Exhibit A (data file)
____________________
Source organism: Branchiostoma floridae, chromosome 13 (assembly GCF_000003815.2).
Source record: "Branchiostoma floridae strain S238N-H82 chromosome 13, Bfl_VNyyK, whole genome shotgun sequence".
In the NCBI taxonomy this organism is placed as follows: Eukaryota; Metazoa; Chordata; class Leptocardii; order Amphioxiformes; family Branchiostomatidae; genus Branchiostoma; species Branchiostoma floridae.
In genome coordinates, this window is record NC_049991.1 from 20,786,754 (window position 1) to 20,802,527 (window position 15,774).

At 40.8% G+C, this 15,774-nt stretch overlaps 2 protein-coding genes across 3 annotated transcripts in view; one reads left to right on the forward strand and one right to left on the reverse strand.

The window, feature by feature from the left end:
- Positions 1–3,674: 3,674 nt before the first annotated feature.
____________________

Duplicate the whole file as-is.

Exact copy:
Source organism: Branchiostoma floridae, chromosome 13 (assembly GCF_000003815.2).
Source record: "Branchiostoma floridae strain S238N-H82 chromosome 13, Bfl_VNyyK, whole genome shotgun sequence".
In the NCBI taxonomy this organism is placed as follows: Eukaryota; Metazoa; Chordata; class Leptocardii; order Amphioxiformes; family Branchiostomatidae; genus Branchiostoma; species Branchiostoma floridae.
In genome coordinates, this window is record NC_049991.1 from 20,786,754 (window position 1) to 20,802,527 (window position 15,774).

At 40.8% G+C, this 15,774-nt stretch overlaps 2 protein-coding genes across 3 annotated transcripts in view; one reads left to right on the forward strand and one right to left on the reverse strand.

The window, feature by feature from the left end:
- Positions 1–3,674: 3,674 nt before the first annotated feature.